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Spokane, Washington  Est. May 19, 1883
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City moves forward with delayed Martin Luther King Jr. boulevard extension, ponders condemnation

Martin Luther King Jr. Way through the University District will be finished, city officials say, even if land must be taken to do so.

The Spokane City Council is set to vote on a pair of proposals in the coming weeks aimed at completing the thoroughfare that would link Division Street and downtown with Trent Avenue in the East Central Neighborhood. But the work will be split into two phases because of an ongoing property dispute with Brown Building Materials, which has been doing business in a yard next to the railroad tracks for half a century.

“Clearly, we want to move ahead with the project,” said Marlene Feist, a spokeswoman with the city. “It’s a large area. It makes sense to do it in two construction seasons.”

Public works staff on Monday will recommend the council approve a $3.3 million contract with Halme Construction to extend the boulevard from its current termination at Sherman Street, west of the Hamilton Street bridge, to Erie Street. That work would be completed by next spring, city staff estimate, with the second portion of the project running along Front Avenue and north to a roundabout on Trent wrapping up next summer.

The contract amount will be paid mostly by federal grant money, but also state and local funds, Feist said.

The extension will look similar to the existing boulevard, with one lane in each direction, a raised median and 5-foot bike lanes on either side, according to planning documents. The City Council recently approved $1.1 million for upgrades to the Ben Burr Trail, which will cross the boulevard at Erie and link up with an existing trail system to the southeast. The trail will be built during the second phase of the extension in early 2017.

The first part of the boulevard, named for King by act of the City Council in 2011, was completed nearly four years ago. The city has been accumulating land on the east side of the project, much of it owned by BNSF. The railroad has been slow to process the city’s land buys, city staff say.

The city must move forward with construction this fall in order to make use of federal grant money that was earmarked for the project years ago, Feist said.

“We’re becoming concerned that we have some deadlines to be able to hold on to the federal money,” she said.

As the concrete is poured on the west side of the project, however, the city may find itself in a legal fight to move forward with the connection to Trent. Later this month, council members will be asked to authorize legal staff to start eminent domain proceedings to condemn a parcel of land owned by Ron Brown, owner of Brown Building Materials, needed for road construction. That action would be taken if current negotiations between the city and Brown prove unsuccessful, Feist said.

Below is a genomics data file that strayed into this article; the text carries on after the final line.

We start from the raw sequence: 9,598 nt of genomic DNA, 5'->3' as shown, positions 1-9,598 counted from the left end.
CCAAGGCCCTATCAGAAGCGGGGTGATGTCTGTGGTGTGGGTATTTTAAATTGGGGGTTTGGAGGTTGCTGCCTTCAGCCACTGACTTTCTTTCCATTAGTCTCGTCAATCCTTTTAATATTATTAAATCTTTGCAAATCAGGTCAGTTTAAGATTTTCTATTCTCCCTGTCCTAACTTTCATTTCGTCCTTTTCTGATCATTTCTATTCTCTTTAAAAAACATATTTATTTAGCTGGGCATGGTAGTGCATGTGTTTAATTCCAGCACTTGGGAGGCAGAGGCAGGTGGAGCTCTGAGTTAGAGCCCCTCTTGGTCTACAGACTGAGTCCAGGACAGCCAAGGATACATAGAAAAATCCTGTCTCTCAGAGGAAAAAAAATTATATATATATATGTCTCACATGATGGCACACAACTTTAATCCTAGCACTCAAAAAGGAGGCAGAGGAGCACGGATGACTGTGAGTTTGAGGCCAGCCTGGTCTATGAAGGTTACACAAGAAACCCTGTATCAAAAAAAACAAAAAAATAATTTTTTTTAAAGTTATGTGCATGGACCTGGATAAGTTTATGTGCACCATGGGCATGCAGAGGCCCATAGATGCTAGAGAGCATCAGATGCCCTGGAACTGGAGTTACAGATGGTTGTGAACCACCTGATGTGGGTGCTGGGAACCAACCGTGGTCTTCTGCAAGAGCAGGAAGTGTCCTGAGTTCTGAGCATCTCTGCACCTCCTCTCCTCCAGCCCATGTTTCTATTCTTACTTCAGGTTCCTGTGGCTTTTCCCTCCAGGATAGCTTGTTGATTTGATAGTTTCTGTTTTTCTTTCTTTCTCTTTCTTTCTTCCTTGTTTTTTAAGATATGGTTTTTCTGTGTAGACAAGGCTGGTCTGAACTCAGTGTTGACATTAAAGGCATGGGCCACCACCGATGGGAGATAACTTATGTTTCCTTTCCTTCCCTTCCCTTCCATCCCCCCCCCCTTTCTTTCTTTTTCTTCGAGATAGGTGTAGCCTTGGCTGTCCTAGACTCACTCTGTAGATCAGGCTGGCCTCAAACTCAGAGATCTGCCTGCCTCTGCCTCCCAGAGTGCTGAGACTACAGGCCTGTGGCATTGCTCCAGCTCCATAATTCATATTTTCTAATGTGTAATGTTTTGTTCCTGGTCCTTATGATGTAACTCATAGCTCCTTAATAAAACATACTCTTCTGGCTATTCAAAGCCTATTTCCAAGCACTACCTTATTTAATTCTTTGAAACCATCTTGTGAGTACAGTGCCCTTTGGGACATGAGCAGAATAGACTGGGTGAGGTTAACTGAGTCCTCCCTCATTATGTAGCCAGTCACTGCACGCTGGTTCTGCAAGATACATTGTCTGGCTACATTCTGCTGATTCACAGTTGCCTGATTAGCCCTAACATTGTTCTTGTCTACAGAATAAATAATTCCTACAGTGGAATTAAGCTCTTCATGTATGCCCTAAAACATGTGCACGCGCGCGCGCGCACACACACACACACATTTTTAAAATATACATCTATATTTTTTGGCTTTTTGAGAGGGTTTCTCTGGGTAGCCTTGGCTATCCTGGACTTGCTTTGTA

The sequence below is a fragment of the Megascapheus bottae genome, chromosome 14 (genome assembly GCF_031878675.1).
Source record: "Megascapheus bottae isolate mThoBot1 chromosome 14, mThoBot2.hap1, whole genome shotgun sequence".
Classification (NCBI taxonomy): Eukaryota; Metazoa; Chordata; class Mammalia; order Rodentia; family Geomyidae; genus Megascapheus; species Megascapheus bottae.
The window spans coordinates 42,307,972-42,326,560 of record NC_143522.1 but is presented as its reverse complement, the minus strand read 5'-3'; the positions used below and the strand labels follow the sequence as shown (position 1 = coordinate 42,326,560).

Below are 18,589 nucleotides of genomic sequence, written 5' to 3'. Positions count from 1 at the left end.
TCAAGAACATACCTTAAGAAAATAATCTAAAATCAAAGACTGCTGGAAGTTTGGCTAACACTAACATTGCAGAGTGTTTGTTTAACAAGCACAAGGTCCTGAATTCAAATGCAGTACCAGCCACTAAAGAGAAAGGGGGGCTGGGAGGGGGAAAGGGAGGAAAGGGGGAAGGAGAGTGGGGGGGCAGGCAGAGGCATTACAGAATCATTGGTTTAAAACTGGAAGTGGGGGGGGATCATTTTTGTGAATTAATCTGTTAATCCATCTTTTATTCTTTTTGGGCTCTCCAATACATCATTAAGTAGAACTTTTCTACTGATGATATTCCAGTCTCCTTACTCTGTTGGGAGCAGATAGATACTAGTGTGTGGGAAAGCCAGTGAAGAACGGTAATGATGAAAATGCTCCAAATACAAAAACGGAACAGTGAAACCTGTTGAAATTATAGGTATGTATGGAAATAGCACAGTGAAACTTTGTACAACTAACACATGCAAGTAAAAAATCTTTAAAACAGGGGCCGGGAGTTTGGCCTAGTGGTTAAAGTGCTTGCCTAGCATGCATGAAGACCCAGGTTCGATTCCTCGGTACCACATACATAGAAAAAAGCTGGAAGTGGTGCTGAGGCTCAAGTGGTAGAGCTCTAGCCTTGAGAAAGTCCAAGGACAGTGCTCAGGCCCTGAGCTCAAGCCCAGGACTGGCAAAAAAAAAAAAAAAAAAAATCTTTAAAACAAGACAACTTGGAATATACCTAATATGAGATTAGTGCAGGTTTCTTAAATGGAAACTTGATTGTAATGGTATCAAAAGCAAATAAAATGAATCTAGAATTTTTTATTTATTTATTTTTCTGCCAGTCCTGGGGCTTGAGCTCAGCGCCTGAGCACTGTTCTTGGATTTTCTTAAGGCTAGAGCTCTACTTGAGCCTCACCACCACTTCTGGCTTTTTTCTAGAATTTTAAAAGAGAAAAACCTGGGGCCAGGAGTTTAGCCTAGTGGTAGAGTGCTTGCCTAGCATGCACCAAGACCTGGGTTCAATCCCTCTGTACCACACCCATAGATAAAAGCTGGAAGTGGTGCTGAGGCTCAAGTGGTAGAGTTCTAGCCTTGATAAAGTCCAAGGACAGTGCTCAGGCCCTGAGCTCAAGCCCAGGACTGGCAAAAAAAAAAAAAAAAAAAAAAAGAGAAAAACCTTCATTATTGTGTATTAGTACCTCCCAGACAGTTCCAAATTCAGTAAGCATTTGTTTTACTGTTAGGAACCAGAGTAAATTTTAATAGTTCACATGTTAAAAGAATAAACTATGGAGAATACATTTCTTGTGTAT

Bob Dunn, the attorney representing Brown, said the proposed action by the City Council is unsurprising.

“They’ve been negotiating for this parcel for four or five years. This has been a long-term deal,” Dunn said. “This didn’t happen overnight.”

Dunn said his client wants to expand the hardware supply business on land the city needs for road construction. The parties are disputing how much money Brown should receive for that land, and future entrances to the business.

University District leaders, Washington State University Spokane and Union Gospel Mission have come out in support of the road project, saying it will ease traffic congestion in the Riverpoint area and improve access to the mission’s shelter on Trent.

“We’re super excited,” said Phil Altmeyer, executive director of the Union Gospel Mission in Spokane. “Both streets on both sides of the mission will be vacated. We’ll end up with a nice campus.”

Karl Otterstrom, chairman of the University District Development Association board and leader of strategic planning for Spokane Transit Authority, said the extension of Martin Luther King Jr. Way is part of the district’s master plan and will increase access to schools and businesses in the community.

“Having those connections, whether it’s used by a car, a bike, or a pedestrian, all those things help stimulate activity,” he said.

In conjunction with planned improvements by the Department of Transportation on the Trent Avenue bridge closest to the Union Gospel, Altmeyer said, visitors will have better access to the shelter and cars will no longer kick up dust on the gravel portions of Erie. The mission will host an open house later this month to discuss the bridge improvements.

Also at stake in the boulevard extension is a proposed business complex on the south bank of the Spokane River. Developer Eric Brown, brother of Ron, has filed plans with the city to build four office buildings on the former site of the Spokane Natural Gas Co. The Department of Ecology has been spearheading cleanup efforts on the property, whose groundwater has tested positive for cyanide and arsenic, since the 1980s.

Eric Brown said Friday finishing Martin Luther King Jr. Way to Trent Avenue would be essential to attracting tenants to the proposed $5 million complex.

The city has been under pressure to complete the extension, Feist said, and has been fielding questions about its status.

“We just absolutely need to finish this project,” she said.

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